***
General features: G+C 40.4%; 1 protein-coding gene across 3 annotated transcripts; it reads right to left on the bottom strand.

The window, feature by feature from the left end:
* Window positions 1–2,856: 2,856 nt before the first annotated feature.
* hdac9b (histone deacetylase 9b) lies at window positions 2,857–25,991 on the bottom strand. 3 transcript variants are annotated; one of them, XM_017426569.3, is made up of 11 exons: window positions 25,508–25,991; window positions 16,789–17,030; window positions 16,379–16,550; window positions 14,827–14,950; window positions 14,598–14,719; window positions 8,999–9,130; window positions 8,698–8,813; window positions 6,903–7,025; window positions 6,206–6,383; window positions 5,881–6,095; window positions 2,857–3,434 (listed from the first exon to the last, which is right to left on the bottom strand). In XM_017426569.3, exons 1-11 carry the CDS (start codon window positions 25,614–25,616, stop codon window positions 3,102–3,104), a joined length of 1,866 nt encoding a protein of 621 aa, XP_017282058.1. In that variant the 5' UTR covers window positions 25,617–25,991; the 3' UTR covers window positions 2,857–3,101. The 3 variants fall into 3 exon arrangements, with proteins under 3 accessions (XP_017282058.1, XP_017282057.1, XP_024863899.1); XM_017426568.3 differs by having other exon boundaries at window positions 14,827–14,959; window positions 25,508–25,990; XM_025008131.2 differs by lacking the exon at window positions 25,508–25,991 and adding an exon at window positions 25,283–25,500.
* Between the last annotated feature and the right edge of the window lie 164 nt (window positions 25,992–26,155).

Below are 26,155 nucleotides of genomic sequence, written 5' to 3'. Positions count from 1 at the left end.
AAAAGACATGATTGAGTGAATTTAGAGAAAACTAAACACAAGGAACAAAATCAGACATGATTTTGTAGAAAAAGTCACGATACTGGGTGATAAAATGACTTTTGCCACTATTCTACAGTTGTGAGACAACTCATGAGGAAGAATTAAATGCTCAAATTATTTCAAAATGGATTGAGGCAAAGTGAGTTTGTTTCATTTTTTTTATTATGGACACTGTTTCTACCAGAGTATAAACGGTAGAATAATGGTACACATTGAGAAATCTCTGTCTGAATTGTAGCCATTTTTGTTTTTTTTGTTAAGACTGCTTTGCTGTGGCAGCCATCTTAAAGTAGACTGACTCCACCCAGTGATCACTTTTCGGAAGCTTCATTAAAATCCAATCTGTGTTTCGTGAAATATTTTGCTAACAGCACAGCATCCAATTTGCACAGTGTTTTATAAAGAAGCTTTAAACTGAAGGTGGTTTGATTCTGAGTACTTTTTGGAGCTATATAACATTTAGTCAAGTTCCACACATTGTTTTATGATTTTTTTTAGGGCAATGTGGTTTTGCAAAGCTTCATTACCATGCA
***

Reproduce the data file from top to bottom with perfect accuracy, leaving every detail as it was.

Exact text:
General features: G+C 40.4%; 1 protein-coding gene across 3 annotated transcripts; it reads right to left on the bottom strand.

The window, feature by feature from the left end:
* Window positions 1–2,856: 2,856 nt before the first annotated feature.
* hdac9b (histone deacetylase 9b) lies at window positions 2,857–25,991 on the bottom strand. 3 transcript variants are annotated; one of them, XM_017426569.3, is made up of 11 exons: window positions 25,508–25,991; window positions 16,789–17,030; window positions 16,379–16,550; window positions 14,827–14,950; window positions 14,598–14,719; window positions 8,999–9,130; window positions 8,698–8,813; window positions 6,903–7,025; window positions 6,206–6,383; window positions 5,881–6,095; window positions 2,857–3,434 (listed from the first exon to the last, which is right to left on the bottom strand). In XM_017426569.3, exons 1-11 carry the CDS (start codon window positions 25,614–25,616, stop codon window positions 3,102–3,104), a joined length of 1,866 nt encoding a protein of 621 aa, XP_017282058.1. In that variant the 5' UTR covers window positions 25,617–25,991; the 3' UTR covers window positions 2,857–3,101. The 3 variants fall into 3 exon arrangements, with proteins under 3 accessions (XP_017282058.1, XP_017282057.1, XP_024863899.1); XM_017426568.3 differs by having other exon boundaries at window positions 14,827–14,959; window positions 25,508–25,990; XM_025008131.2 differs by lacking the exon at window positions 25,508–25,991 and adding an exon at window positions 25,283–25,500.
* Between the last annotated feature and the right edge of the window lie 164 nt (window positions 25,992–26,155).

Below are 26,155 nucleotides of genomic sequence, written 5' to 3'. Positions count from 1 at the left end.
AAAAGACATGATTGAGTGAATTTAGAGAAAACTAAACACAAGGAACAAAATCAGACATGATTTTGTAGAAAAAGTCACGATACTGGGTGATAAAATGACTTTTGCCACTATTCTACAGTTGTGAGACAACTCATGAGGAAGAATTAAATGCTCAAATTATTTCAAAATGGATTGAGGCAAAGTGAGTTTGTTTCATTTTTTTTATTATGGACACTGTTTCTACCAGAGTATAAACGGTAGAATAATGGTACACATTGAGAAATCTCTGTCTGAATTGTAGCCATTTTTGTTTTTTTTGTTAAGACTGCTTTGCTGTGGCAGCCATCTTAAAGTAGACTGACTCCACCCAGTGATCACTTTTCGGAAGCTTCATTAAAATCCAATCTGTGTTTCGTGAAATATTTTGCTAACAGCACAGCATCCAATTTGCACAGTGTTTTATAAAGAAGCTTTAAACTGAAGGTGGTTTGATTCTGAGTACTTTTTGGAGCTATATAACATTTAGTCAAGTTCCACACATTGTTTTATGATTTTTTTTAGGGCAATGTGGTTTTGCAAAGCTTCATTACCATGCA